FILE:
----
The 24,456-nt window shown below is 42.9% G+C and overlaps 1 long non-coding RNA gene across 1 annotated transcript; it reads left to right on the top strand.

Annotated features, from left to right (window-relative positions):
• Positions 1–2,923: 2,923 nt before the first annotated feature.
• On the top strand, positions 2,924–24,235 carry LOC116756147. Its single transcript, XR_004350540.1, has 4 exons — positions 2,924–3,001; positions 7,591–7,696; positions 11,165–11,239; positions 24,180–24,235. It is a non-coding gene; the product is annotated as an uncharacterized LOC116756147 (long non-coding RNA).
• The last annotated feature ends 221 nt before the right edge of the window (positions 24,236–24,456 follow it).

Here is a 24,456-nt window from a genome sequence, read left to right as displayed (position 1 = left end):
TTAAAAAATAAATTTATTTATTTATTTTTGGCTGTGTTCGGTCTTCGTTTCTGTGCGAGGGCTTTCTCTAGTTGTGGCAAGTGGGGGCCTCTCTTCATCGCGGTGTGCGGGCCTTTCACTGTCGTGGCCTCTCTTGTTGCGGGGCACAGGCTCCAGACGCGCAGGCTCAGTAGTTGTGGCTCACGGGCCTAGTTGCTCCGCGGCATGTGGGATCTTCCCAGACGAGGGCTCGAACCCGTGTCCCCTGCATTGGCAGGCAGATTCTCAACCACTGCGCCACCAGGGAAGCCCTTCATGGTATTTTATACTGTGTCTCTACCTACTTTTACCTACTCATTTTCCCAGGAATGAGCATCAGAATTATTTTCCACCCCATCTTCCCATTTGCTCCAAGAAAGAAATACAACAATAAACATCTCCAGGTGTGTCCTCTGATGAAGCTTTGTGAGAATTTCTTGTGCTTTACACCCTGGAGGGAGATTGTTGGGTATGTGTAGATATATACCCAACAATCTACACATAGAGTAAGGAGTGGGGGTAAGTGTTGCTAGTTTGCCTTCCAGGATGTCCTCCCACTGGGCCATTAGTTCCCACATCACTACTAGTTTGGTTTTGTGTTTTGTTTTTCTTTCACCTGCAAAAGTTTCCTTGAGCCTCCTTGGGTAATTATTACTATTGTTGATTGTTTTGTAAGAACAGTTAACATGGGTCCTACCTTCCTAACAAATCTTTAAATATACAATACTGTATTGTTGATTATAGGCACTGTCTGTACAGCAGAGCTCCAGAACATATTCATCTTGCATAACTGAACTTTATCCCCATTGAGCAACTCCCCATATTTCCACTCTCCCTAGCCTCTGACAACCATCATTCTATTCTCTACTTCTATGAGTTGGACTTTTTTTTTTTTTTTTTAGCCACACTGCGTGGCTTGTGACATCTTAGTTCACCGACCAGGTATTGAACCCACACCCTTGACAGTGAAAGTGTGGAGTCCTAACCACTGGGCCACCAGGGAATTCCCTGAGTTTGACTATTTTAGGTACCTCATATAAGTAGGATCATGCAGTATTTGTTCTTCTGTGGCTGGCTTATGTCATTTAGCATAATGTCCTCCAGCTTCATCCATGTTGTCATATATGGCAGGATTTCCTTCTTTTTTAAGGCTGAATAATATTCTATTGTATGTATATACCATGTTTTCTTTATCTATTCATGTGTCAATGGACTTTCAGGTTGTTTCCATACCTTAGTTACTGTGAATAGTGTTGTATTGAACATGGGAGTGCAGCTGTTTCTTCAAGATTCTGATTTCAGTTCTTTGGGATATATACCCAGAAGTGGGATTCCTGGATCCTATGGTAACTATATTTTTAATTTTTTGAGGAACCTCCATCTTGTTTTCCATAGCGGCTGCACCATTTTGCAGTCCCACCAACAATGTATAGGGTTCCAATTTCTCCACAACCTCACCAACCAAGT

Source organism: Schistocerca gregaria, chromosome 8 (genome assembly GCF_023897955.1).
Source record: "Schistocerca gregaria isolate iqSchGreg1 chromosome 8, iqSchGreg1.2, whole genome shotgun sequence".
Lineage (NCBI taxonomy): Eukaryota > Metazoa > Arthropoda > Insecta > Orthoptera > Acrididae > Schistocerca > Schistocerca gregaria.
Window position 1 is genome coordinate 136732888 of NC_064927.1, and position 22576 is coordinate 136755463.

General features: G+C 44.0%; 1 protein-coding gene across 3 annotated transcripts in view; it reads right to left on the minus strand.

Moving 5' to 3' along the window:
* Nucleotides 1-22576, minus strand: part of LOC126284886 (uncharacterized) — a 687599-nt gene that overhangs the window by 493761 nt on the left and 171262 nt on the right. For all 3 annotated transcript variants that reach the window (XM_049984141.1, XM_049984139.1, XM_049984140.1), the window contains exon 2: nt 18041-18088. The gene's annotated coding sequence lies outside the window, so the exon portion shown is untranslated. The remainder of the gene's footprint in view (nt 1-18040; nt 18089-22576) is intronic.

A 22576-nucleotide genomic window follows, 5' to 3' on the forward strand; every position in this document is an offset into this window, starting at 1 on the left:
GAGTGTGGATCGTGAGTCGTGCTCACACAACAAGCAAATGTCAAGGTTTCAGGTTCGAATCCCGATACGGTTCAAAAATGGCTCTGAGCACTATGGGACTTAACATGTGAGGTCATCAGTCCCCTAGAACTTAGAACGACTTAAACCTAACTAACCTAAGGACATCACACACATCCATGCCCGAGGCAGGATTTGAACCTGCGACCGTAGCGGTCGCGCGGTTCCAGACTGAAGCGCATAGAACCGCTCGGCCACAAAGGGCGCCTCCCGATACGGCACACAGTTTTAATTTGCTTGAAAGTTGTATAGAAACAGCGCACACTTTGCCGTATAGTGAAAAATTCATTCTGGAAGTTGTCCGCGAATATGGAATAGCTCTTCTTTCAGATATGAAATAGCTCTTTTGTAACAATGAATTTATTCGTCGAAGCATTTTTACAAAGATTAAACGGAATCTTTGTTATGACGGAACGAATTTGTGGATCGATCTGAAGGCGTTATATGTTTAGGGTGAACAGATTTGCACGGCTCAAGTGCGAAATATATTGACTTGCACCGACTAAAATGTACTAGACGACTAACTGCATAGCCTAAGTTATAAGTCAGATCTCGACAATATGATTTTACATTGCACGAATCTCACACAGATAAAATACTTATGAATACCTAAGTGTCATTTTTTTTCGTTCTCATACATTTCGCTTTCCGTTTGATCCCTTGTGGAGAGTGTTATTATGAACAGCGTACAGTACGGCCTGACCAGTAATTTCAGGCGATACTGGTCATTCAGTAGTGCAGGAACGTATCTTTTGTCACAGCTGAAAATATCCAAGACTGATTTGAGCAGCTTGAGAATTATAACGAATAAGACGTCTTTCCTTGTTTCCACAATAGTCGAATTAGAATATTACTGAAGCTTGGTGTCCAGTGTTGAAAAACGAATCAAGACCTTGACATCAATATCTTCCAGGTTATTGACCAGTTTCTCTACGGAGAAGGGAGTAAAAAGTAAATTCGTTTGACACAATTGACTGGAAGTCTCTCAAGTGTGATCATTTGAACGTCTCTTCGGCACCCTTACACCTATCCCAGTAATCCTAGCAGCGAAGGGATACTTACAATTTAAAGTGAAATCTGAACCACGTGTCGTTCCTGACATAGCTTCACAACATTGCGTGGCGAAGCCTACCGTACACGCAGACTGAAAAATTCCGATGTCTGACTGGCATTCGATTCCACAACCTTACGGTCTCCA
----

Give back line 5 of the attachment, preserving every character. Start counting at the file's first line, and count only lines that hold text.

• The last annotated feature ends 221 nt before the right edge of the window (positions 24,236–24,456 follow it).